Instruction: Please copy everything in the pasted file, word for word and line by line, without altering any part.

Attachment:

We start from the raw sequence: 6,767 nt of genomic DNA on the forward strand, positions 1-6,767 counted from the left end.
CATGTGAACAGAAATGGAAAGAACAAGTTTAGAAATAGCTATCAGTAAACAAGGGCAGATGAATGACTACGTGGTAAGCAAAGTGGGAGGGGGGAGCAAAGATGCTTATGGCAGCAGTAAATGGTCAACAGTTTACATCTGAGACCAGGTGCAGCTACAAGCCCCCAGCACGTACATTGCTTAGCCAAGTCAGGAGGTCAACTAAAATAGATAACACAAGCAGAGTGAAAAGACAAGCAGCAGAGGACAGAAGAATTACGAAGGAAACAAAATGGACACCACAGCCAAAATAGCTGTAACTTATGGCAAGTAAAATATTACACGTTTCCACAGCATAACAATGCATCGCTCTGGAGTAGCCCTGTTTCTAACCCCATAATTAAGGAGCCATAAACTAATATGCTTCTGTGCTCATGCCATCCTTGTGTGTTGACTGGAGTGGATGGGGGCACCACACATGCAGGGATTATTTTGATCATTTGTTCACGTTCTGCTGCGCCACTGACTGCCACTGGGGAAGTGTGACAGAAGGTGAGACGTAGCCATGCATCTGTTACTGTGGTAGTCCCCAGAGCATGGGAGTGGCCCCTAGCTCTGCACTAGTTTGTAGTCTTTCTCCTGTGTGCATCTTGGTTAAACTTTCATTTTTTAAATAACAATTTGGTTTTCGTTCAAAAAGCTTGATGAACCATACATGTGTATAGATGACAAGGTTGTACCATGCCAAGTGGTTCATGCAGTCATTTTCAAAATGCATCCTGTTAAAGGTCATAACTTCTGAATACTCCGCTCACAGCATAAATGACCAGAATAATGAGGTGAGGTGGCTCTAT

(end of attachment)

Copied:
We start from the raw sequence: 6,767 nt of genomic DNA on the forward strand, positions 1-6,767 counted from the left end.
CATGTGAACAGAAATGGAAAGAACAAGTTTAGAAATAGCTATCAGTAAACAAGGGCAGATGAATGACTACGTGGTAAGCAAAGTGGGAGGGGGGAGCAAAGATGCTTATGGCAGCAGTAAATGGTCAACAGTTTACATCTGAGACCAGGTGCAGCTACAAGCCCCCAGCACGTACATTGCTTAGCCAAGTCAGGAGGTCAACTAAAATAGATAACACAAGCAGAGTGAAAAGACAAGCAGCAGAGGACAGAAGAATTACGAAGGAAACAAAATGGACACCACAGCCAAAATAGCTGTAACTTATGGCAAGTAAAATATTACACGTTTCCACAGCATAACAATGCATCGCTCTGGAGTAGCCCTGTTTCTAACCCCATAATTAAGGAGCCATAAACTAATATGCTTCTGTGCTCATGCCATCCTTGTGTGTTGACTGGAGTGGATGGGGGCACCACACATGCAGGGATTATTTTGATCATTTGTTCACGTTCTGCTGCGCCACTGACTGCCACTGGGGAAGTGTGACAGAAGGTGAGACGTAGCCATGCATCTGTTACTGTGGTAGTCCCCAGAGCATGGGAGTGGCCCCTAGCTCTGCACTAGTTTGTAGTCTTTCTCCTGTGTGCATCTTGGTTAAACTTTCATTTTTTAAATAACAATTTGGTTTTCGTTCAAAAAGCTTGATGAACCATACATGTGTATAGATGACAAGGTTGTACCATGCCAAGTGGTTCATGCAGTCATTTTCAAAATGCATCCTGTTAAAGGTCATAACTTCTGAATACTCCGCTCACAGCATAAATGACCAGAATAATGAGGTGAGGTGGCTCTAT